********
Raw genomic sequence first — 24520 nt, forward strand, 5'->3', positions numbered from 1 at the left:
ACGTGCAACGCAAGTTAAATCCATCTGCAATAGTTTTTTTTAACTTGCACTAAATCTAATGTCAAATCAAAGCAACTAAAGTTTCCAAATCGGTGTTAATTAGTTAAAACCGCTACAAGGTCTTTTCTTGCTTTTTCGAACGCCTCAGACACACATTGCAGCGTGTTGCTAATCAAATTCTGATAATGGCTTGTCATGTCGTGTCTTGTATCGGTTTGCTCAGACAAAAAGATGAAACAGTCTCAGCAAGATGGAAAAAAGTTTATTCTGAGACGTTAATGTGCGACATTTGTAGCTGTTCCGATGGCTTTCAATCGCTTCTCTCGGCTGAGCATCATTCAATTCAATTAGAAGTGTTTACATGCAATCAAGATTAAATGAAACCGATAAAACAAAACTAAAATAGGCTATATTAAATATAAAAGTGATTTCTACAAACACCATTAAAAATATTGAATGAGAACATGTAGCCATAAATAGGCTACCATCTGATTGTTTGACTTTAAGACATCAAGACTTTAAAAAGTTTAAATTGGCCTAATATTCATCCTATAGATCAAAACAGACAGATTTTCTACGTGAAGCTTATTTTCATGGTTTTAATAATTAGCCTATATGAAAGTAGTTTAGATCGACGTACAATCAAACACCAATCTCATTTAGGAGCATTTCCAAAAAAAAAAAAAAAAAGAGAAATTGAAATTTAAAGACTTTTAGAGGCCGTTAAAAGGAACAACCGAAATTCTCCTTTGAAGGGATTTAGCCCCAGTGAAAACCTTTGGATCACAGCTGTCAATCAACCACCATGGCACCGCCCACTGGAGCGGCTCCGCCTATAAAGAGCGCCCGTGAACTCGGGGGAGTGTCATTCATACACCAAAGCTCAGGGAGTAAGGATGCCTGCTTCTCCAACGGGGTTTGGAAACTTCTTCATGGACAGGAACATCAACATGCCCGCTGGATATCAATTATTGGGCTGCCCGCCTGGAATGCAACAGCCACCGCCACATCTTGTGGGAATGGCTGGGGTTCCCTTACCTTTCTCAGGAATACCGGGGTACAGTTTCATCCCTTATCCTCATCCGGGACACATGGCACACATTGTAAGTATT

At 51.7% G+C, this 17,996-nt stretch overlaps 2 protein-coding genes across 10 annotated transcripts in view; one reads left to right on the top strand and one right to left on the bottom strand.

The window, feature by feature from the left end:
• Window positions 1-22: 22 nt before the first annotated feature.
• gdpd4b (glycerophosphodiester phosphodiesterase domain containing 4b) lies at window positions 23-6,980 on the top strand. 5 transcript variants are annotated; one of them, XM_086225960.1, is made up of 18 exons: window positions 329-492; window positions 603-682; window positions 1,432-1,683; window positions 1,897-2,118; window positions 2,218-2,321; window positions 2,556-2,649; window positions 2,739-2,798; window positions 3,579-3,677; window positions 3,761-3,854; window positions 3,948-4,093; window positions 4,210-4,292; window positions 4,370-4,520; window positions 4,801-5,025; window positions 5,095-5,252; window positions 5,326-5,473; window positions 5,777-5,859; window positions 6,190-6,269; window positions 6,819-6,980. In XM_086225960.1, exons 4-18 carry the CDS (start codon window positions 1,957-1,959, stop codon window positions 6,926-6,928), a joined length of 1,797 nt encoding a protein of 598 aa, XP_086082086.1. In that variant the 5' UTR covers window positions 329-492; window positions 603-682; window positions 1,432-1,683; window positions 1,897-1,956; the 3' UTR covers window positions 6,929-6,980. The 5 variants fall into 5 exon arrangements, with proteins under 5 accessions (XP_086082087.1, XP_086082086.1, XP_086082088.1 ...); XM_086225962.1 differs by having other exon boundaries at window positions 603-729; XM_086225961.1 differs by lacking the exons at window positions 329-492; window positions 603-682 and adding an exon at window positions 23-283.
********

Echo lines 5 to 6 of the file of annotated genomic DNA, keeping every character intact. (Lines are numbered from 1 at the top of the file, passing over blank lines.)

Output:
• Window positions 1-22: 22 nt before the first annotated feature.
• gdpd4b (glycerophosphodiester phosphodiesterase domain containing 4b) lies at window positions 23-6,980 on the top strand. 5 transcript variants are annotated; one of them, XM_086225960.1, is made up of 18 exons: window positions 329-492; window positions 603-682; window positions 1,432-1,683; window positions 1,897-2,118; window positions 2,218-2,321; window positions 2,556-2,649; window positions 2,739-2,798; window positions 3,579-3,677; window positions 3,761-3,854; window positions 3,948-4,093; window positions 4,210-4,292; window positions 4,370-4,520; window positions 4,801-5,025; window positions 5,095-5,252; window positions 5,326-5,473; window positions 5,777-5,859; window positions 6,190-6,269; window positions 6,819-6,980. In XM_086225960.1, exons 4-18 carry the CDS (start codon window positions 1,957-1,959, stop codon window positions 6,926-6,928), a joined length of 1,797 nt encoding a protein of 598 aa, XP_086082086.1. In that variant the 5' UTR covers window positions 329-492; window positions 603-682; window positions 1,432-1,683; window positions 1,897-1,956; the 3' UTR covers window positions 6,929-6,980. The 5 variants fall into 5 exon arrangements, with proteins under 5 accessions (XP_086082087.1, XP_086082086.1, XP_086082088.1 ...); XM_086225962.1 differs by having other exon boundaries at window positions 603-729; XM_086225961.1 differs by lacking the exons at window positions 329-492; window positions 603-682 and adding an exon at window positions 23-283.